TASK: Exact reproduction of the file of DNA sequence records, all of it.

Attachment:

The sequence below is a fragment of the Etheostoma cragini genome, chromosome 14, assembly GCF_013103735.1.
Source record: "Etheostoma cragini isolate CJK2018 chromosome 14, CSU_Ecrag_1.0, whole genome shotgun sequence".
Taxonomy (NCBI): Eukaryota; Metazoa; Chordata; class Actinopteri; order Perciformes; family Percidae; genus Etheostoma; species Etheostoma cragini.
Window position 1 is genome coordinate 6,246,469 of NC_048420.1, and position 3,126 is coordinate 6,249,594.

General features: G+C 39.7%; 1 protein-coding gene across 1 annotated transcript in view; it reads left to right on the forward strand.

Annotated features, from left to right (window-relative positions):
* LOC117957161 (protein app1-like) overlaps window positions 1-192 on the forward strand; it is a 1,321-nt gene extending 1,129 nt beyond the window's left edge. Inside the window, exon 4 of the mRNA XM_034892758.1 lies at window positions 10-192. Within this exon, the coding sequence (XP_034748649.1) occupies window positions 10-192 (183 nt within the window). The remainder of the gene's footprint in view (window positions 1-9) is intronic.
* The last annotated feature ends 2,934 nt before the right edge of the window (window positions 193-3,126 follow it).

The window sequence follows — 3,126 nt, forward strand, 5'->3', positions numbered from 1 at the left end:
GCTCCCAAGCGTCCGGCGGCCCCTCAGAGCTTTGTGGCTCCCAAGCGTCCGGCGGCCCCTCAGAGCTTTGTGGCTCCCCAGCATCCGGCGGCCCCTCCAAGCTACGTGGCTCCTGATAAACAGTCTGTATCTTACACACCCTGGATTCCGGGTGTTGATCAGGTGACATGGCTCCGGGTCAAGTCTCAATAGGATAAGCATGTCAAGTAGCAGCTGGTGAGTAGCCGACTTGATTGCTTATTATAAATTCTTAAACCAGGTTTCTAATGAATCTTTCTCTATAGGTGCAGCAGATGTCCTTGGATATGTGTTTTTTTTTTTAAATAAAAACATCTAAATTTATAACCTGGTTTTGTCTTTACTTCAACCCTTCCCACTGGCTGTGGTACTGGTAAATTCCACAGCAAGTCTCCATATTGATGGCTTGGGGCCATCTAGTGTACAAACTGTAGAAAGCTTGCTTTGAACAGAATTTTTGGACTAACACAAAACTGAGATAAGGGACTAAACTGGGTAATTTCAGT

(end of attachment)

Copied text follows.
The sequence below is a fragment of the Etheostoma cragini genome, chromosome 14, assembly GCF_013103735.1.
Source record: "Etheostoma cragini isolate CJK2018 chromosome 14, CSU_Ecrag_1.0, whole genome shotgun sequence".
Taxonomy (NCBI): Eukaryota; Metazoa; Chordata; class Actinopteri; order Perciformes; family Percidae; genus Etheostoma; species Etheostoma cragini.
Window position 1 is genome coordinate 6,246,469 of NC_048420.1, and position 3,126 is coordinate 6,249,594.

General features: G+C 39.7%; 1 protein-coding gene across 1 annotated transcript in view; it reads left to right on the forward strand.

Annotated features, from left to right (window-relative positions):
* LOC117957161 (protein app1-like) overlaps window positions 1-192 on the forward strand; it is a 1,321-nt gene extending 1,129 nt beyond the window's left edge. Inside the window, exon 4 of the mRNA XM_034892758.1 lies at window positions 10-192. Within this exon, the coding sequence (XP_034748649.1) occupies window positions 10-192 (183 nt within the window). The remainder of the gene's footprint in view (window positions 1-9) is intronic.
* The last annotated feature ends 2,934 nt before the right edge of the window (window positions 193-3,126 follow it).

The window sequence follows — 3,126 nt, forward strand, 5'->3', positions numbered from 1 at the left end:
GCTCCCAAGCGTCCGGCGGCCCCTCAGAGCTTTGTGGCTCCCAAGCGTCCGGCGGCCCCTCAGAGCTTTGTGGCTCCCCAGCATCCGGCGGCCCCTCCAAGCTACGTGGCTCCTGATAAACAGTCTGTATCTTACACACCCTGGATTCCGGGTGTTGATCAGGTGACATGGCTCCGGGTCAAGTCTCAATAGGATAAGCATGTCAAGTAGCAGCTGGTGAGTAGCCGACTTGATTGCTTATTATAAATTCTTAAACCAGGTTTCTAATGAATCTTTCTCTATAGGTGCAGCAGATGTCCTTGGATATGTGTTTTTTTTTTTAAATAAAAACATCTAAATTTATAACCTGGTTTTGTCTTTACTTCAACCCTTCCCACTGGCTGTGGTACTGGTAAATTCCACAGCAAGTCTCCATATTGATGGCTTGGGGCCATCTAGTGTACAAACTGTAGAAAGCTTGCTTTGAACAGAATTTTTGGACTAACACAAAACTGAGATAAGGGACTAAACTGGGTAATTTCAGT